I have recently found that people around the world have been posting observations of a line of moving objects in the sky which is very likely to be a part of Starlink satellite constellation, such that there is even a meta question here about them: Do we need a notice about billionaire space ventures?.

In 2019, 19 Starlink satellites interrupted the observation of an observatory in Chile by showing up in the DECam exposure. By far, 122 satellites have been deployed, but spacex plans to launch more than 12000 satellite to complete its satellite constellation.

There have also been a few specific questions about constellations of satellites and astronomical instruments here and they reference Starlink.

However, the following question has not yet been asked point-blank: How Will Starlink Affect Observational Astronomy? Is there any citable research or science-based speculation as to the extent that Starlink will influence observational astronomy? Is it possible to address it here now?

According to Did nobody in the Astronomy community think 12,000 new satellites in LEO might be a problem? SpaceX chief operating officer Gwynne Shotwell has said

“No one thought of this... We didn’t think of it. The astronomy community didn’t think of it.”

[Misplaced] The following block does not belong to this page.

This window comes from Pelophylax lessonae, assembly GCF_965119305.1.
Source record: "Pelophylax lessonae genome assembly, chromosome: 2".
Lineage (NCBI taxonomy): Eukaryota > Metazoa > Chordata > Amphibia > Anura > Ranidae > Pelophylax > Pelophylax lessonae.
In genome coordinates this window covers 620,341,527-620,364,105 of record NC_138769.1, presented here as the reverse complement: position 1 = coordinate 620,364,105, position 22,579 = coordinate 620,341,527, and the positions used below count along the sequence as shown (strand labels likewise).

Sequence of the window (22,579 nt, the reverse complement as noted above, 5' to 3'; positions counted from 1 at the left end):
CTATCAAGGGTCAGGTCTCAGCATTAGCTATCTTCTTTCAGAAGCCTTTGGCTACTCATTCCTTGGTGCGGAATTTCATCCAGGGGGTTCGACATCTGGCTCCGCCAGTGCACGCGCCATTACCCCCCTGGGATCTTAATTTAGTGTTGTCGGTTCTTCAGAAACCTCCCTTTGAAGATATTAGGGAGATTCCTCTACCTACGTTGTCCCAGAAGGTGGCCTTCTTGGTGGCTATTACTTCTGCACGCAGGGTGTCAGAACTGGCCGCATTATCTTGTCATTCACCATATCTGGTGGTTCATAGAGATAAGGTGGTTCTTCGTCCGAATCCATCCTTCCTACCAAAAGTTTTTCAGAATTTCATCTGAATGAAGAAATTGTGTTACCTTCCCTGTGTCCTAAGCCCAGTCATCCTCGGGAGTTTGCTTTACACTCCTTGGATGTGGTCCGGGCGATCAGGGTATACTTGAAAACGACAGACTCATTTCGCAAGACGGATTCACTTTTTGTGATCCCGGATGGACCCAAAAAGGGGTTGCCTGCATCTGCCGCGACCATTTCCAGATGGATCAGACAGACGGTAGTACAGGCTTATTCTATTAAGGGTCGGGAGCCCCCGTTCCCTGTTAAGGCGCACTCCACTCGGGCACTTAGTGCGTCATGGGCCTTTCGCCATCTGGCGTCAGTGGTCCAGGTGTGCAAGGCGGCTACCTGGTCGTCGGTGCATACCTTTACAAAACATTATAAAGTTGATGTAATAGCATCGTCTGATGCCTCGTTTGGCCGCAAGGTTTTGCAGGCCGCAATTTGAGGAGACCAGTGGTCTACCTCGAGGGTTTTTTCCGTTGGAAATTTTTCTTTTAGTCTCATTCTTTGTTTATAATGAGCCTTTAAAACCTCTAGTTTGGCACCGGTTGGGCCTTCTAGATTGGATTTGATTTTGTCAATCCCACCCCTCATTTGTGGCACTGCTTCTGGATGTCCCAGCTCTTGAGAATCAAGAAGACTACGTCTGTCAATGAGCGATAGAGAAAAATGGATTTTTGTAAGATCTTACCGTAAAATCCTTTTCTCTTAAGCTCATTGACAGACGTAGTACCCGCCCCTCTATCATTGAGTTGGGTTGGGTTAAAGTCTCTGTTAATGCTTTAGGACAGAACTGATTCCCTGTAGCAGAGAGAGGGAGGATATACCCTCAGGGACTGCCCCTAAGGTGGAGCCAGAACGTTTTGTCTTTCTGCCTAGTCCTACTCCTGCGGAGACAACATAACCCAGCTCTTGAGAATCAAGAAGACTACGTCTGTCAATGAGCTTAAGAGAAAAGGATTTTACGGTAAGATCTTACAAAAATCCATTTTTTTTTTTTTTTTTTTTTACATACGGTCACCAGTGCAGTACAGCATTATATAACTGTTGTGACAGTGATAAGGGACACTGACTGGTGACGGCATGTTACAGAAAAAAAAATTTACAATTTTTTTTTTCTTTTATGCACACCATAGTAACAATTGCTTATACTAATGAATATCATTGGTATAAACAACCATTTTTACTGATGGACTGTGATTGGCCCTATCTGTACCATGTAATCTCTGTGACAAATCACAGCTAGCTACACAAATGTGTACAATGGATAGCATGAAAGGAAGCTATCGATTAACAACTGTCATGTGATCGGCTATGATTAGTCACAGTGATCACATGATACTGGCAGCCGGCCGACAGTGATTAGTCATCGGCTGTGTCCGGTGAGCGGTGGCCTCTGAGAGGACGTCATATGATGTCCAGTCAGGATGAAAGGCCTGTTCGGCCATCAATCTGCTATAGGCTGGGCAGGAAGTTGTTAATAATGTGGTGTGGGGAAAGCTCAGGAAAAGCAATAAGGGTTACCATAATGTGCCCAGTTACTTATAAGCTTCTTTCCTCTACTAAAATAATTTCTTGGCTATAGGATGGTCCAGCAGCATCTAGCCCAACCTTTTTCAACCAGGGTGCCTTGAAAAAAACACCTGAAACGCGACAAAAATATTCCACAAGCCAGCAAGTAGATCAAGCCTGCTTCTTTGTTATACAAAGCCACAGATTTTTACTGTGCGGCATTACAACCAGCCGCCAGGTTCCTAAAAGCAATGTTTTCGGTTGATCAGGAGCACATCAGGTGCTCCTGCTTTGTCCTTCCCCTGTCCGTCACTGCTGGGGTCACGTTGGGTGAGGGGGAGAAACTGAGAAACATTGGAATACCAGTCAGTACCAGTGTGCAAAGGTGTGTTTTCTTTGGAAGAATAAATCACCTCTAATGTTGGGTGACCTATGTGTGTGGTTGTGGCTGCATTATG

Now that some time has passed and people have definitely thought of it, is the likely impact on observational astronomy better understood?


2 Answers 2


tldr; some modelling has been done with a lot more to do, but generally the impact of these constellations is fairly negative, but potentially manageable.

Ok, there's a lot to unpack here. First things first, while people have been aware of Starlink and have thought of it, modelling the impacts to observatories hasn't happened as of yet in quite a few places.

The main observatory which has had modelling done, LSST, released this statement;

LSST is particularly sensitive to bright trails of these satellites, due to LSST’s unprecedented product of field-of-view and light collecting area. Most LSST images will contain such a trail if plans for multiple LEOsat constellations materialize. The first group of Starlink satellites are sufficiently bright during dawn and dusk (when LSST would be surveying) that the trail would exceed sensor saturation, generating uncorrectable artifacts in the data LSST Statement

AURA (the owners of LSST) provided some additional information;